A prime example of why people are so afraid would be how our nation’s nursing homes have become a dumping ground for the elderly. One only needs to venture into a States nursing facility to witness what elderly are experiencing. Underneath all the hype that the elderly are well taken care and respected, lays the ugly truth of decreased standards of living conditions. To begin with, elderly are left in their soiled underwear for hours at a time, or sometimes left lying in their beds all day long without food or drink.
If an elderly person is sick and incapable of doing for him or herself, or a family member does not take the time or appropriate measures to stand up for the parent or family member staying in nursing home, terrible things can happen. Moreover, health care providers are increasingly becoming more abusive, neglectful and defiant, which is aiding in destroying the health and the very fabric of our elderly generation. Regretfully the aging frail have no other choice but to submit their selves to whatever care they can receive leaving them helplessly in the hands of retirement or nursing workers who do not care about them.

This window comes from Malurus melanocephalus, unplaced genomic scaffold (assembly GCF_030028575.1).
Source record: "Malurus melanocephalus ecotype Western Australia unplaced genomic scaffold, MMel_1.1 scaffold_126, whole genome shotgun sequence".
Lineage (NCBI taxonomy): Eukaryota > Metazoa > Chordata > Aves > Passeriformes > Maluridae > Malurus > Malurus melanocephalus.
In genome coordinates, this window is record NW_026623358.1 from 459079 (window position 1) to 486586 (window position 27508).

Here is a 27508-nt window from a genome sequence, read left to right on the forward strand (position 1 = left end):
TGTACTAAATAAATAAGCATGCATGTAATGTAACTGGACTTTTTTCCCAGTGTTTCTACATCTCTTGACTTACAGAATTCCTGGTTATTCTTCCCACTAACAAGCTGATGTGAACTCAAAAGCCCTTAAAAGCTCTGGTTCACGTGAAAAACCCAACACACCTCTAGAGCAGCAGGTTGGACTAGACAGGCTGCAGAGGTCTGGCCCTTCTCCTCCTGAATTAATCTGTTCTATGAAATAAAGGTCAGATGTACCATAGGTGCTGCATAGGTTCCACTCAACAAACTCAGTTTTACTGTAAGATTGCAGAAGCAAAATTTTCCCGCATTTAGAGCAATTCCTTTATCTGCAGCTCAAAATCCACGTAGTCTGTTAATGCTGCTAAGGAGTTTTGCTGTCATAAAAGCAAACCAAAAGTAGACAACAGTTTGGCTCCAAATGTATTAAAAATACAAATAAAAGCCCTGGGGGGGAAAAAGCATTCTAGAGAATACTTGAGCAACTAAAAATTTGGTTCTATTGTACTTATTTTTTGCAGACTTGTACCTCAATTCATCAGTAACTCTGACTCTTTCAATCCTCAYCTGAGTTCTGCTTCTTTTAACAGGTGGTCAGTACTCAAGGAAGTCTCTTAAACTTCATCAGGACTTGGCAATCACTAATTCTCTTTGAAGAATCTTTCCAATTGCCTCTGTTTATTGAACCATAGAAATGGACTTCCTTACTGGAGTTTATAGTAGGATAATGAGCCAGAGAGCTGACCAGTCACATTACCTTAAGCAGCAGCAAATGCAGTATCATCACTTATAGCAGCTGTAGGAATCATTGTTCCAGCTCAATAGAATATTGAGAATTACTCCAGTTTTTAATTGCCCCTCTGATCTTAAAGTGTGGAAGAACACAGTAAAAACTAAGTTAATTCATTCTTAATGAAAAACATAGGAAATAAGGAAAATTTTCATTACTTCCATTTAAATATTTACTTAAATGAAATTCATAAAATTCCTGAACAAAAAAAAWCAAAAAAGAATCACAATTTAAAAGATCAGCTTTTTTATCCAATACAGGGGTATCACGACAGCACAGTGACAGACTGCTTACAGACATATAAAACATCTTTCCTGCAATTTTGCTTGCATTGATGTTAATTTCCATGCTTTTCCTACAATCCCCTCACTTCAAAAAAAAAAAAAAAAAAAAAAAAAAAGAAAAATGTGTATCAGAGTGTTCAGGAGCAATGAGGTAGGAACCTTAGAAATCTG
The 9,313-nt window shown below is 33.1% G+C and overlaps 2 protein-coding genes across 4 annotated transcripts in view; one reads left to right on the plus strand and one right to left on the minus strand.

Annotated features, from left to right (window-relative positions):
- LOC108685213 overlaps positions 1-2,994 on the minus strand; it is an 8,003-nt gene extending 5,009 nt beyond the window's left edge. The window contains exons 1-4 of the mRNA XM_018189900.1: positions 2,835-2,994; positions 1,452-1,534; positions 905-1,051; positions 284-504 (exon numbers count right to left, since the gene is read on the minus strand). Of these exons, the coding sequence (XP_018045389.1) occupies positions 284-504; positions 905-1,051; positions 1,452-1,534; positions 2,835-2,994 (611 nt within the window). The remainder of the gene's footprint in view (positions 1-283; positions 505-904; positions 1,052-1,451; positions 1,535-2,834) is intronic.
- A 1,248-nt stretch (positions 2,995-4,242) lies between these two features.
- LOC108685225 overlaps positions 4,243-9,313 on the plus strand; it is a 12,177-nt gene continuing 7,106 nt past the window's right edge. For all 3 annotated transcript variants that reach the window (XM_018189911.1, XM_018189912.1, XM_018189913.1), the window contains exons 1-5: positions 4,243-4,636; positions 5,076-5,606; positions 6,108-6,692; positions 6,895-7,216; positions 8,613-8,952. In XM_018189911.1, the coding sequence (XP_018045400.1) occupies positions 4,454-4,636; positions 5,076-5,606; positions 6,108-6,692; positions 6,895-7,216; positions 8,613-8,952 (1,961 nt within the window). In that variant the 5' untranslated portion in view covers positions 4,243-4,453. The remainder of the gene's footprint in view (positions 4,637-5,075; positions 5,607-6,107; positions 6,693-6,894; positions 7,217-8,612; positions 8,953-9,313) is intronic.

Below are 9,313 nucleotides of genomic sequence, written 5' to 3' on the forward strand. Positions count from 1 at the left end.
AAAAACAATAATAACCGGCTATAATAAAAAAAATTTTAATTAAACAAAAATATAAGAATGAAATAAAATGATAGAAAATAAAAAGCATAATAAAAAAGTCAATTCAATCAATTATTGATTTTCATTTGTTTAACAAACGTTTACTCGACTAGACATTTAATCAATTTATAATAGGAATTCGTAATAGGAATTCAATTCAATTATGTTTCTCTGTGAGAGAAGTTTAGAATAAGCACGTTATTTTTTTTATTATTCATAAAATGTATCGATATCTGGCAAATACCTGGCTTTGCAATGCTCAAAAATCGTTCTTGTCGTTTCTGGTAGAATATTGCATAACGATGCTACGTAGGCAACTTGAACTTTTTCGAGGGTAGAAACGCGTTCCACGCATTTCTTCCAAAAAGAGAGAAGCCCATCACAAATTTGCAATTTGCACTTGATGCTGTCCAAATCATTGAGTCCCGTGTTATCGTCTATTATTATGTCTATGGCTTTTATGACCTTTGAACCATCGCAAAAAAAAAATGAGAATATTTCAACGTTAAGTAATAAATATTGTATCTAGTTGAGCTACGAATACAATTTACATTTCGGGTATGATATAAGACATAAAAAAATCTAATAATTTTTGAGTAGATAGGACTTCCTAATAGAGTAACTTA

As time progresses more senior citizens are feeling the aches and pains of growing older and abandonment, but this does not seem to matter because he or she continues to wait patiently and hope someone will come visit or care for them [pic] Figure 2. 0. An Alone and Hopeful Elderly Women Patiently Waits for Someone to Visit Her. Someone needs to care for and help the elderly, despite the implied burdens. In the forefront of people’s mind that have had to give up or change their lives to accommodate the aging parent or family member, there lies a desire to help in some way.